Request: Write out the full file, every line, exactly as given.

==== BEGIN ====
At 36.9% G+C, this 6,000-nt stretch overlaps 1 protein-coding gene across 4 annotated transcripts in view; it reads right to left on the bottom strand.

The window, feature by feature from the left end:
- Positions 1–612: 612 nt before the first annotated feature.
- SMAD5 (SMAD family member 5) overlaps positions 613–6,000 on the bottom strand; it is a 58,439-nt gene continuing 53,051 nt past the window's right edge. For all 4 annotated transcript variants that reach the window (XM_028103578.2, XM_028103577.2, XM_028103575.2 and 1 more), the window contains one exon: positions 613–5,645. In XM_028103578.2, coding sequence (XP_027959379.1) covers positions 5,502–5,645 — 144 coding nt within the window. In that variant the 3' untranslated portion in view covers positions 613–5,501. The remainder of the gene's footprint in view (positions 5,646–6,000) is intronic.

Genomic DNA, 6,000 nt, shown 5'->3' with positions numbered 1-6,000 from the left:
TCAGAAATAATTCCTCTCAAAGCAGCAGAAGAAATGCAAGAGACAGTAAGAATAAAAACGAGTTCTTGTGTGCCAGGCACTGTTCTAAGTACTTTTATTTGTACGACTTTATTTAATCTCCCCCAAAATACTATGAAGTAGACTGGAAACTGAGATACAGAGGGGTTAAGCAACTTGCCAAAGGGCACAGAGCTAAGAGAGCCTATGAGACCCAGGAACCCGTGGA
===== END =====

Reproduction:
At 36.9% G+C, this 6,000-nt stretch overlaps 1 protein-coding gene across 4 annotated transcripts in view; it reads right to left on the bottom strand.

The window, feature by feature from the left end:
- Positions 1–612: 612 nt before the first annotated feature.
- SMAD5 (SMAD family member 5) overlaps positions 613–6,000 on the bottom strand; it is a 58,439-nt gene continuing 53,051 nt past the window's right edge. For all 4 annotated transcript variants that reach the window (XM_028103578.2, XM_028103577.2, XM_028103575.2 and 1 more), the window contains one exon: positions 613–5,645. In XM_028103578.2, coding sequence (XP_027959379.1) covers positions 5,502–5,645 — 144 coding nt within the window. In that variant the 3' untranslated portion in view covers positions 613–5,501. The remainder of the gene's footprint in view (positions 5,646–6,000) is intronic.

Genomic DNA, 6,000 nt, shown 5'->3' with positions numbered 1-6,000 from the left:
TCAGAAATAATTCCTCTCAAAGCAGCAGAAGAAATGCAAGAGACAGTAAGAATAAAAACGAGTTCTTGTGTGCCAGGCACTGTTCTAAGTACTTTTATTTGTACGACTTTATTTAATCTCCCCCAAAATACTATGAAGTAGACTGGAAACTGAGATACAGAGGGGTTAAGCAACTTGCCAAAGGGCACAGAGCTAAGAGAGCCTATGAGACCCAGGAACCCGTGGA